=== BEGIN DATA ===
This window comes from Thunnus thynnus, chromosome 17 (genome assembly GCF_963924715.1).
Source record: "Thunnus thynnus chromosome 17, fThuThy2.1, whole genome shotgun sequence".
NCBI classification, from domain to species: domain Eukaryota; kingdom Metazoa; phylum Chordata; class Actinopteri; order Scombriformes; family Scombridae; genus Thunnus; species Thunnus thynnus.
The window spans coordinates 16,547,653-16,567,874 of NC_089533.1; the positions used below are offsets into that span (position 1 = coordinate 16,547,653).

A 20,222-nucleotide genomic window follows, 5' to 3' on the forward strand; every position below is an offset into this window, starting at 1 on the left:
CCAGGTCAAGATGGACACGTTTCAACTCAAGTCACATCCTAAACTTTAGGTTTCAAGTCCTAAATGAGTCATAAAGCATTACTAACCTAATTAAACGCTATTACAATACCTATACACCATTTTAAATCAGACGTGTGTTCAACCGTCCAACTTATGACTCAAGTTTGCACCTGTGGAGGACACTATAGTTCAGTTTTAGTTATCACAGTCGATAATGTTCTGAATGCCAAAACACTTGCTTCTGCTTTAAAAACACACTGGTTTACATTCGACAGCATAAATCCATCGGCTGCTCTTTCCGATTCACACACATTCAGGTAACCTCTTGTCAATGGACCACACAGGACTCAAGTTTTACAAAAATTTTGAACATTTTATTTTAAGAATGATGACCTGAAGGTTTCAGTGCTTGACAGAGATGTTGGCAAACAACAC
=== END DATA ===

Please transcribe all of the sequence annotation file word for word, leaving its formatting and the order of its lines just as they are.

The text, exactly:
This window comes from Thunnus thynnus, chromosome 17 (genome assembly GCF_963924715.1).
Source record: "Thunnus thynnus chromosome 17, fThuThy2.1, whole genome shotgun sequence".
NCBI classification, from domain to species: domain Eukaryota; kingdom Metazoa; phylum Chordata; class Actinopteri; order Scombriformes; family Scombridae; genus Thunnus; species Thunnus thynnus.
The window spans coordinates 16,547,653-16,567,874 of NC_089533.1; the positions used below are offsets into that span (position 1 = coordinate 16,547,653).

A 20,222-nucleotide genomic window follows, 5' to 3' on the forward strand; every position below is an offset into this window, starting at 1 on the left:
CCAGGTCAAGATGGACACGTTTCAACTCAAGTCACATCCTAAACTTTAGGTTTCAAGTCCTAAATGAGTCATAAAGCATTACTAACCTAATTAAACGCTATTACAATACCTATACACCATTTTAAATCAGACGTGTGTTCAACCGTCCAACTTATGACTCAAGTTTGCACCTGTGGAGGACACTATAGTTCAGTTTTAGTTATCACAGTCGATAATGTTCTGAATGCCAAAACACTTGCTTCTGCTTTAAAAACACACTGGTTTACATTCGACAGCATAAATCCATCGGCTGCTCTTTCCGATTCACACACATTCAGGTAACCTCTTGTCAATGGACCACACAGGACTCAAGTTTTACAAAAATTTTGAACATTTTATTTTAAGAATGATGACCTGAAGGTTTCAGTGCTTGACAGAGATGTTGGCAAACAACAC